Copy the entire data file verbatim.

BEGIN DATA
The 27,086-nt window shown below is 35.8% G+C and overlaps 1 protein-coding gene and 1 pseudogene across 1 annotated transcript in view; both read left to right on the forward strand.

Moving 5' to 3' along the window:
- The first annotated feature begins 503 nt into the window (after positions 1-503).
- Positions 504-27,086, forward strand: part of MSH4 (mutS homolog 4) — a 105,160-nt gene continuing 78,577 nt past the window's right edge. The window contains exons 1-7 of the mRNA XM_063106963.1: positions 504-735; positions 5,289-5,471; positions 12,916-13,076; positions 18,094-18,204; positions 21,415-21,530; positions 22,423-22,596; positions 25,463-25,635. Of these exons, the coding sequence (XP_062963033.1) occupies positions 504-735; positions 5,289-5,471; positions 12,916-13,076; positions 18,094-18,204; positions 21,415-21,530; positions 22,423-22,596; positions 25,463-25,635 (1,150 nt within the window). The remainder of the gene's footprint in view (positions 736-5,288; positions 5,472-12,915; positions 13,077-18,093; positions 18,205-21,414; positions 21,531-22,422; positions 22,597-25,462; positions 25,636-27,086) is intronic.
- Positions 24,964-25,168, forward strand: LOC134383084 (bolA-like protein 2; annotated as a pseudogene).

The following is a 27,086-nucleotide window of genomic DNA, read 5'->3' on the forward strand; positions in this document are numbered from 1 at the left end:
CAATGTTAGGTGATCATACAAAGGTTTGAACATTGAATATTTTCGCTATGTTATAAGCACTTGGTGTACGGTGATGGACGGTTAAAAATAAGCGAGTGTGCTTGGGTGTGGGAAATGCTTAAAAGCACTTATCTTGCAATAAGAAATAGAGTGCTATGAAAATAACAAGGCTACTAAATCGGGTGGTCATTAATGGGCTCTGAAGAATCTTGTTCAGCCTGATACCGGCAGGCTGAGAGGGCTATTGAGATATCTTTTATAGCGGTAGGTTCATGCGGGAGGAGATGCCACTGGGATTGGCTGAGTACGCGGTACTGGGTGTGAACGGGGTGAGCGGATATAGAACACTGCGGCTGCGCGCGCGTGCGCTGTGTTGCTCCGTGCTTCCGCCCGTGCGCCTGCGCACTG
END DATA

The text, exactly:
The 27,086-nt window shown below is 35.8% G+C and overlaps 1 protein-coding gene and 1 pseudogene across 1 annotated transcript in view; both read left to right on the forward strand.

Moving 5' to 3' along the window:
- The first annotated feature begins 503 nt into the window (after positions 1-503).
- Positions 504-27,086, forward strand: part of MSH4 (mutS homolog 4) — a 105,160-nt gene continuing 78,577 nt past the window's right edge. The window contains exons 1-7 of the mRNA XM_063106963.1: positions 504-735; positions 5,289-5,471; positions 12,916-13,076; positions 18,094-18,204; positions 21,415-21,530; positions 22,423-22,596; positions 25,463-25,635. Of these exons, the coding sequence (XP_062963033.1) occupies positions 504-735; positions 5,289-5,471; positions 12,916-13,076; positions 18,094-18,204; positions 21,415-21,530; positions 22,423-22,596; positions 25,463-25,635 (1,150 nt within the window). The remainder of the gene's footprint in view (positions 736-5,288; positions 5,472-12,915; positions 13,077-18,093; positions 18,205-21,414; positions 21,531-22,422; positions 22,597-25,462; positions 25,636-27,086) is intronic.
- Positions 24,964-25,168, forward strand: LOC134383084 (bolA-like protein 2; annotated as a pseudogene).

The following is a 27,086-nucleotide window of genomic DNA, read 5'->3' on the forward strand; positions in this document are numbered from 1 at the left end:
CAATGTTAGGTGATCATACAAAGGTTTGAACATTGAATATTTTCGCTATGTTATAAGCACTTGGTGTACGGTGATGGACGGTTAAAAATAAGCGAGTGTGCTTGGGTGTGGGAAATGCTTAAAAGCACTTATCTTGCAATAAGAAATAGAGTGCTATGAAAATAACAAGGCTACTAAATCGGGTGGTCATTAATGGGCTCTGAAGAATCTTGTTCAGCCTGATACCGGCAGGCTGAGAGGGCTATTGAGATATCTTTTATAGCGGTAGGTTCATGCGGGAGGAGATGCCACTGGGATTGGCTGAGTACGCGGTACTGGGTGTGAACGGGGTGAGCGGATATAGAACACTGCGGCTGCGCGCGCGTGCGCTGTGTTGCTCCGTGCTTCCGCCCGTGCGCCTGCGCACTG